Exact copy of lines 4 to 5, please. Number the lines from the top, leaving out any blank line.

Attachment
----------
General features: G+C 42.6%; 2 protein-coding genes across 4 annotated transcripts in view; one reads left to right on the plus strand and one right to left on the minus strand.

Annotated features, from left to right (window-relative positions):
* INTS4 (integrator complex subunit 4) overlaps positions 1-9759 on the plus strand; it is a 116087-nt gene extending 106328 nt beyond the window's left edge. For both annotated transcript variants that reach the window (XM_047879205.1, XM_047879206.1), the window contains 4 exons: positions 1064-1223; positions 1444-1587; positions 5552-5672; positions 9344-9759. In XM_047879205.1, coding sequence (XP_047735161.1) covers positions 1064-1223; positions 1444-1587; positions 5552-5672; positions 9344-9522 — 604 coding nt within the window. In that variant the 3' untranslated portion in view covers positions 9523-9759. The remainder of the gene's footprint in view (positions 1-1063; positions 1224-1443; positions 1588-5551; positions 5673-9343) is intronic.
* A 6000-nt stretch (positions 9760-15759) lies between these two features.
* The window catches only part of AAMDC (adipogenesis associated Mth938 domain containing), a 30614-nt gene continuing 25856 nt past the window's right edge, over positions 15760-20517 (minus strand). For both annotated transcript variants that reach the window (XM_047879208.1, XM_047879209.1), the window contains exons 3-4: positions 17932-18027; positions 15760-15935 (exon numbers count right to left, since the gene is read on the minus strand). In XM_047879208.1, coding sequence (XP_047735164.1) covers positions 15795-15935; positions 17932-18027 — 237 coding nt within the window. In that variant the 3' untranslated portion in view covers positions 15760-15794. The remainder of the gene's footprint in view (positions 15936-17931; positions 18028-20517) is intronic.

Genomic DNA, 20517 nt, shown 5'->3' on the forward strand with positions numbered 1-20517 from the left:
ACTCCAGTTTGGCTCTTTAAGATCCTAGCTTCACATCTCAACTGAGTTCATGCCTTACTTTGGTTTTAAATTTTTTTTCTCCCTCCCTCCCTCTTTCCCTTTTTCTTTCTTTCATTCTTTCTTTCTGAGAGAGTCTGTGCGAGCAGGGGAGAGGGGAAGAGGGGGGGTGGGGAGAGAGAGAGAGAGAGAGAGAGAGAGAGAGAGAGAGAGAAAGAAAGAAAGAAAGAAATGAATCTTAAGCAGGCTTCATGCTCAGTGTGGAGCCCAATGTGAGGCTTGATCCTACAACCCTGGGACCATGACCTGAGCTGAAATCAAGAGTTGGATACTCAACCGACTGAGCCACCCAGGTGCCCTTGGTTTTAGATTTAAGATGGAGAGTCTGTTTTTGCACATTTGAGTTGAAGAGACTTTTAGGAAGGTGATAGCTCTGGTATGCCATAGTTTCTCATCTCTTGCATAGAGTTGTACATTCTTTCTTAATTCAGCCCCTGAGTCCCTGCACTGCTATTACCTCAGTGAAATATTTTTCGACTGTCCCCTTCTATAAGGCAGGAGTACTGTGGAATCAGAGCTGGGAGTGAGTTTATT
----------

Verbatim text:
* A 6000-nt stretch (positions 9760-15759) lies between these two features.
* The window catches only part of AAMDC (adipogenesis associated Mth938 domain containing), a 30614-nt gene continuing 25856 nt past the window's right edge, over positions 15760-20517 (minus strand). For both annotated transcript variants that reach the window (XM_047879208.1, XM_047879209.1), the window contains exons 3-4: positions 17932-18027; positions 15760-15935 (exon numbers count right to left, since the gene is read on the minus strand). In XM_047879208.1, coding sequence (XP_047735164.1) covers positions 15795-15935; positions 17932-18027 — 237 coding nt within the window. In that variant the 3' untranslated portion in view covers positions 15760-15794. The remainder of the gene's footprint in view (positions 15936-17931; positions 18028-20517) is intronic.